It’s well-established that knowing more than one language provides a variety of benefits: people who are bilingual or multilingual are better at problem-solving skills, have a larger memory capacity, and have a reduced risk of developing neurodegenerative diseases like Alzheimer’s. But just how much influence can we ascribe to language? Are different languages simply different systems of words that we use to express the same thoughts? Or can language actually shape the way that we perceive the world? A recent study examining how English and Mandarin speakers conceptualize time suggests that language may be more powerful than we had previously thought.
Consider how we describe time in English. We can look forward to the future, and we can reminisce about a past that is behind us. When we’re feeling particularly organized, we may be ahead of schedule; when we procrastinate, we will have to push back our deadlines. Overall, the terms that we use to describe time are the same as the ones that we use to describe horizontal space (e.g., “I took a step back”, “He ran ahead of me”). Thus for English speakers, time exists on a horizontal plane, with the future in front of us, and the past behind us.
Conversely, in Mandarin, there is a distinct way of talking about time. Specifically, Mandarin speakers frequently use vertical terms to describe the order of events, days, weeks, semesters, etc. For example, earlier events are described as shàng (“up”), whereas later events are described as xià (“down”). That is, in Mandarin, shàng ge yuè means “last month”, and xià ge yuè means “next month”. Researchers at Stanford University found that Mandarin speakers do indeed think about time using these terms. Therefore, for Mandarin speakers, the timeline is vertical: the past is up, and the future is down.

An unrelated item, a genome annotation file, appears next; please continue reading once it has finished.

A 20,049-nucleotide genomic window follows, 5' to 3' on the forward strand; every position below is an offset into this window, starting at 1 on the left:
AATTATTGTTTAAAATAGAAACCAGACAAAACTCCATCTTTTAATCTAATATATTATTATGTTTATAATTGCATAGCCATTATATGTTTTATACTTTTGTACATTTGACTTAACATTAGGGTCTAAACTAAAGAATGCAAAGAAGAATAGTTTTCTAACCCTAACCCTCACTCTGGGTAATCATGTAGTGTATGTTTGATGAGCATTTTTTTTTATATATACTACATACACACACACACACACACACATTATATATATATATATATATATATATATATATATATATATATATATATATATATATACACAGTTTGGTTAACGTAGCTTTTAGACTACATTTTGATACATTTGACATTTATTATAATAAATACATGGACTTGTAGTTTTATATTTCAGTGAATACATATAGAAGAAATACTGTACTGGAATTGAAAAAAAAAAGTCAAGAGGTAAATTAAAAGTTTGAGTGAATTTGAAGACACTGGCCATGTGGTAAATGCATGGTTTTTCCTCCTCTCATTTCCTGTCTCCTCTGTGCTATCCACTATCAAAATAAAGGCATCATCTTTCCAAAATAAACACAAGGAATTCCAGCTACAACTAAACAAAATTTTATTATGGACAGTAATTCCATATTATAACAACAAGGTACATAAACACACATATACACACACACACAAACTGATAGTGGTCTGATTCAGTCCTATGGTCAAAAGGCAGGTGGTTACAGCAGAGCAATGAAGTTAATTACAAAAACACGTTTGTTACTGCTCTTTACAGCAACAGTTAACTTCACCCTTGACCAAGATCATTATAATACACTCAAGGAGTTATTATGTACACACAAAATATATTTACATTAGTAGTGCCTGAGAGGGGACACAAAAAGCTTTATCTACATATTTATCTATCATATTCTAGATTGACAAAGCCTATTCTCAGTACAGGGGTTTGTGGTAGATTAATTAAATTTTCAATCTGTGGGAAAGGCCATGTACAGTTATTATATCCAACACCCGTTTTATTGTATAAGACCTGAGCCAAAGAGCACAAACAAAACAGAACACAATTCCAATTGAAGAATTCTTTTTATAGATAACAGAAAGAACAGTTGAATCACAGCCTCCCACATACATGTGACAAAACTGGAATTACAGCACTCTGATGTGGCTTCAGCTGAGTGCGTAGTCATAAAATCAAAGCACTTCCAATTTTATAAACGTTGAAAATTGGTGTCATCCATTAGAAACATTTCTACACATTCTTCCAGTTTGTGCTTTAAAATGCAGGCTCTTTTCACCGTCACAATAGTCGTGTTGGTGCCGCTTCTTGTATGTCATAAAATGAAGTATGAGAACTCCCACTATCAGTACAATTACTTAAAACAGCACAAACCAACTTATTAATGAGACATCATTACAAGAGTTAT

The concept of looking down into the future may seem strange to English speakers. But even more peculiar is the way that Aymara, an Amerindian language spoken in South America, completely flips the notion of time that seems so natural to us: the Aymara language describes the past as in front of us, rather than behind us. Likewise, in Aymara, the future is in back of us. Though this conception runs contrary to our traditional ideas of time, it has its own internal logic: the past, in front of us, is something that we have lived, and so we can see it. On the other hand, the future, which we have not experienced, is behind us -- it has not yet happened, and thus we cannot see it.
Analyzing how languages encode time reveals that different languages are not just sets of words to be memorized; they carry with them an entirely different outlook on how to view the world. In this way, learning languages expands your horizons, which is one of the many reasons why it’s great to learn new languages. Indeed, knowing multiple languages will give you a richer, more complete future — whether that future be in front of you, below you, or behind you.
Paul writes for Language Trainers, a language teaching service for individuals and professionals. Language Trainers offers several free educational resources, such as foreign language listening tests. You can find that and other language-learning tools on their website. Don't hesitate to email firstname.lastname@example.org or add visit Language Trainers' Facebook page for more information.